Sharing Overcomes Stigma of Asperger’s syndrome


Sarah had a strange way about her. She would focus so completely on whatever she was reading that she seemed oblivious to the world around her. However, when the volume in the room reached a certain level, she would burst out with a screaming plea at her classmates to be quiet. “I can’t take anymore of this noise,” she’d yell.  At other times, she made loud exclamations to no one in particular. “My mom makes great cinnamon rolls,” she announced one day while unpacking her materials.

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Classmates would raise their eyebrows, equally confused and surprised. This girl with the anime books had a hard time writing the smallest paragraphs, and yet could speak aloud more eloquently than most of her peers. How was it she could easily synthesize the main concepts of lessons she didn’t seem to be paying attention to? Why didn’t she talk directly to anyone? One day she gave her own explanation.

Someone asked her a question out of my earshot. All of a sudden I hear Sarah’s unmistakably emphatic voice say, “I have Asperger’s.”

The other children twittered at the funny-sounding name. Sarah wasn’t fazed.

“What’s that?” somebody asked.

“It means I relate to adults better than to my peers,” she said, explaining one common characteristic of children with the syndrome.

The other children were quiet and respectful as they processed the new information. They had noticed that she didn’t interact with other students much. Now they understood that there was a reason for that. I was grateful to her for sharing.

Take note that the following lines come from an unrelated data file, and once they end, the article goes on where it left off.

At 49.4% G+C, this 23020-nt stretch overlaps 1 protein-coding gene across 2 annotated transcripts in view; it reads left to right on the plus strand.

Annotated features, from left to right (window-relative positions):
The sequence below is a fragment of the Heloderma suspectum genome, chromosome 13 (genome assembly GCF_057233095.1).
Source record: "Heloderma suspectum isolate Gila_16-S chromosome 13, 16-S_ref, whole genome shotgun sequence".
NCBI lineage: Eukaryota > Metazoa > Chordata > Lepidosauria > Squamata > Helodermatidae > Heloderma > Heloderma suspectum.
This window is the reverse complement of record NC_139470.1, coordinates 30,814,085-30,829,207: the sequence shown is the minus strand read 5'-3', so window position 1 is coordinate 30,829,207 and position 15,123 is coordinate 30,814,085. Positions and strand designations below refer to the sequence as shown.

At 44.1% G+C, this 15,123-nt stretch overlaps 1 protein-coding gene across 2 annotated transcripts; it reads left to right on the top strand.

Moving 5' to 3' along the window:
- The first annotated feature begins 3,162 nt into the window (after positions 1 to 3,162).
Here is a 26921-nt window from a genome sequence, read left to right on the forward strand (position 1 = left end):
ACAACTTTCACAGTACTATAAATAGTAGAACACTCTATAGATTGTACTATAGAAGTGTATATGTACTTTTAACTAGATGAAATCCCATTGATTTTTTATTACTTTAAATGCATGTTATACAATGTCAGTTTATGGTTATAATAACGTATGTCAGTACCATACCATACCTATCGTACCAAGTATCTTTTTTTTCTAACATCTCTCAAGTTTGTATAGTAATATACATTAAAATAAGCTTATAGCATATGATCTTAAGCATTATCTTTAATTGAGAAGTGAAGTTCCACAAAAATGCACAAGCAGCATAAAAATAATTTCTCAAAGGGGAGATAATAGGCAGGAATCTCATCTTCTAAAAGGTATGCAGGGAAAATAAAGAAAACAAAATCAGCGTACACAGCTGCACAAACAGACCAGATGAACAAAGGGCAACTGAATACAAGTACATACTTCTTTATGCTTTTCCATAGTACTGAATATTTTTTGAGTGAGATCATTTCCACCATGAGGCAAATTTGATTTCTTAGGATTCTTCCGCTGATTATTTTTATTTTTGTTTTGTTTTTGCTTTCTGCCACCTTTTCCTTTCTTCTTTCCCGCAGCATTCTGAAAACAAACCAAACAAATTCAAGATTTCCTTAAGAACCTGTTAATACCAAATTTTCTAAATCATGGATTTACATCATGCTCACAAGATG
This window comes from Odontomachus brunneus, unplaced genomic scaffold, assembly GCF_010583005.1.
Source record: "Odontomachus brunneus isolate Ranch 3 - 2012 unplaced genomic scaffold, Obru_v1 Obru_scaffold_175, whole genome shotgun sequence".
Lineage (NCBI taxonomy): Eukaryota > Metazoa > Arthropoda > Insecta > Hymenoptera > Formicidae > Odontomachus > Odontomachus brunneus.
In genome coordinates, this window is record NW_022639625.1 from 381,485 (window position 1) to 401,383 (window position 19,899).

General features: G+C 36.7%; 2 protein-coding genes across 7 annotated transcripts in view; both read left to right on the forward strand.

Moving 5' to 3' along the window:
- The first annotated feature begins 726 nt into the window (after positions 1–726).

Sharing is the key. People can’t hope to understand mental health issues if they have never learned about them. Sarah’s willingness to share her perspective helped my students build empathy, and the result was a more tolerant culture in our classroom.

What if it was as easy to talk about Asperger’s syndrome as it is to discuss diabetes? It would help break down the stigma, making school a more comfortable place for students on the autism spectrum, and for their classmates trying to understand them. The way to make it easier to talk about, like most things, is just to do it. Bring it up. Don’t shy away from conversations. We can incorporate information on mental health into an English unit, or initiate the discussion with a journaling exercise.

It is great when students feel comfortable sharing their specific circumstances regarding mental health; the whole class benefits, certainly. But we have to take our share of the responsibility, and teach mental health awareness throughout the year.  We can (and should!) discuss the spectrum of autism, depression, and any conditions that we know to be affecting students in our communities.  No specific names need be mentioned.  Kids will gain awareness and be more likely to react in a peaceful way when they encounter a classmate living with a mental health issue.

Sarah was brave enough to share her story with my class, but not all students are.  We must do our part.


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